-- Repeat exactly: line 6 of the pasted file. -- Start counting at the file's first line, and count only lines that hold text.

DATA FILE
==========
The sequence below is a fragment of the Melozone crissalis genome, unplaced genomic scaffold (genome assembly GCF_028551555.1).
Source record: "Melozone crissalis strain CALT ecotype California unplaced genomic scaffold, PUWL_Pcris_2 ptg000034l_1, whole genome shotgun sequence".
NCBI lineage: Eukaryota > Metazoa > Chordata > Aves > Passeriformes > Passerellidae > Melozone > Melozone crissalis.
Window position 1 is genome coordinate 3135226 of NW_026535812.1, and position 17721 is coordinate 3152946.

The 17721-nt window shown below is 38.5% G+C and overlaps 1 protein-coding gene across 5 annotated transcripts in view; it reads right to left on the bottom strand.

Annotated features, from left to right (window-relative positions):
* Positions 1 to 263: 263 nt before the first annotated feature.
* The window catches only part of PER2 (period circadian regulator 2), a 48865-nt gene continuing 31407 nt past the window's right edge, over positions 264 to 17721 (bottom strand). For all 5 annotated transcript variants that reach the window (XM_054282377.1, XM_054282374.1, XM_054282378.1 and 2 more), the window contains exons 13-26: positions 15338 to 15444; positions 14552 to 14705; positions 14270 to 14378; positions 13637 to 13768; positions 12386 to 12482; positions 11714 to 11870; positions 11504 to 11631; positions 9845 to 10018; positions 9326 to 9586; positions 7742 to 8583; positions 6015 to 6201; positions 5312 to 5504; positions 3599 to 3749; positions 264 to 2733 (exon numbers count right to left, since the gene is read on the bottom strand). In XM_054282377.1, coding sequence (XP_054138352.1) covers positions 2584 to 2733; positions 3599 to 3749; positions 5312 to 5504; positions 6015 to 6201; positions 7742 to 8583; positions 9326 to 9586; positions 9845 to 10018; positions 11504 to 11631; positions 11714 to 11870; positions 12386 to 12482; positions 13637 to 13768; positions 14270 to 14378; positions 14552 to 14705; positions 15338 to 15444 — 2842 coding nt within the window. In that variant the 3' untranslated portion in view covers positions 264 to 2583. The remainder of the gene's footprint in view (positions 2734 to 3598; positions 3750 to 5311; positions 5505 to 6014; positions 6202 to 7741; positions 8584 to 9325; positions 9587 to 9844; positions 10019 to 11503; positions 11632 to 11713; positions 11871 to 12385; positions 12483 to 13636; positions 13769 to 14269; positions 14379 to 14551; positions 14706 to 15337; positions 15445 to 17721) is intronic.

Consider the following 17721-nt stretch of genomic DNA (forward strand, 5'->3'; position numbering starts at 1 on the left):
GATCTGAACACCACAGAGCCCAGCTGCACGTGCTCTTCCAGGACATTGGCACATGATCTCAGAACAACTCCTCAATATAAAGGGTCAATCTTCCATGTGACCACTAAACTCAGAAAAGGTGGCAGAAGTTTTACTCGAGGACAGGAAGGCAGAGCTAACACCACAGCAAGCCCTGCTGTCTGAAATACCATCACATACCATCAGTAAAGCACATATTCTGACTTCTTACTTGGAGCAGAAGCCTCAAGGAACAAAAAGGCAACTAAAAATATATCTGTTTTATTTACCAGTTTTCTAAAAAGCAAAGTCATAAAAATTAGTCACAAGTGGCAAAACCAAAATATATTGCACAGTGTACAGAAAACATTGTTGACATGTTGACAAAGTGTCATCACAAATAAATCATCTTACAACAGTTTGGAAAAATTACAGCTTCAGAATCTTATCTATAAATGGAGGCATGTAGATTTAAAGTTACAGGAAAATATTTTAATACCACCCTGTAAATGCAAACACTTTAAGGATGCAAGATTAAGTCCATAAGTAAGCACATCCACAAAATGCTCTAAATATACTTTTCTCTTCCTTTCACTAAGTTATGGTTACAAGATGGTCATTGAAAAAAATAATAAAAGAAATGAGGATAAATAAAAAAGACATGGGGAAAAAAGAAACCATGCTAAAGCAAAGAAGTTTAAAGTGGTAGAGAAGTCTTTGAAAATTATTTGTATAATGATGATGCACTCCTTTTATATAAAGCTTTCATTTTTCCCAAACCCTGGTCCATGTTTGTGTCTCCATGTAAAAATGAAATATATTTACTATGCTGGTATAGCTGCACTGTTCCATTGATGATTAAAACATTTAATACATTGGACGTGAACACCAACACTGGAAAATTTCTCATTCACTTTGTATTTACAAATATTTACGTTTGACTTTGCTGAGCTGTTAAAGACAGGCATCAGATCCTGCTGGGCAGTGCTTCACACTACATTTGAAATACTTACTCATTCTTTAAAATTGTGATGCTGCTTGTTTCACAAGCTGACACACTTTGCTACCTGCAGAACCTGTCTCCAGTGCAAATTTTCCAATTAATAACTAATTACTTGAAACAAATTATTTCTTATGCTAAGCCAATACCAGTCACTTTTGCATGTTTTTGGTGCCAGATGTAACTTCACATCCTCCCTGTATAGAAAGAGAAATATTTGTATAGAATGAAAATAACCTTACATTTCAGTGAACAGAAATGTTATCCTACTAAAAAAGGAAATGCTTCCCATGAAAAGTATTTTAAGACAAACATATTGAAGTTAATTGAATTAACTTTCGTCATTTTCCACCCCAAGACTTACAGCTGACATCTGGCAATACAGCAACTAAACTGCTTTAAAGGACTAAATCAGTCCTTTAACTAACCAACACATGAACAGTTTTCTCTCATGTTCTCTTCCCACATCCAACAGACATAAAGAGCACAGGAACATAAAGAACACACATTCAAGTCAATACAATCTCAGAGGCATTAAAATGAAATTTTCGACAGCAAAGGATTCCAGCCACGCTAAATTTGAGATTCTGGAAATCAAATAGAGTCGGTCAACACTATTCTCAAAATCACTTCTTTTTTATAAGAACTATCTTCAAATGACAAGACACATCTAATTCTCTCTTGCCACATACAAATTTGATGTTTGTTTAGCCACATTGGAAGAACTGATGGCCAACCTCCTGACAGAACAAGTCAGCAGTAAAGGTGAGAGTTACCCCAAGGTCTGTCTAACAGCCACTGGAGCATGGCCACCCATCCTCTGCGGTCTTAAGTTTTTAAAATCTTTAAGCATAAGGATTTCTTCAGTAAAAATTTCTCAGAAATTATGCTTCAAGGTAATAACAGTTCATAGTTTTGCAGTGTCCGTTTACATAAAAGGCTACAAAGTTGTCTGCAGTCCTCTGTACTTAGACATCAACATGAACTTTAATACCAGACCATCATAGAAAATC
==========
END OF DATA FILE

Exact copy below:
Annotated features, from left to right (window-relative positions):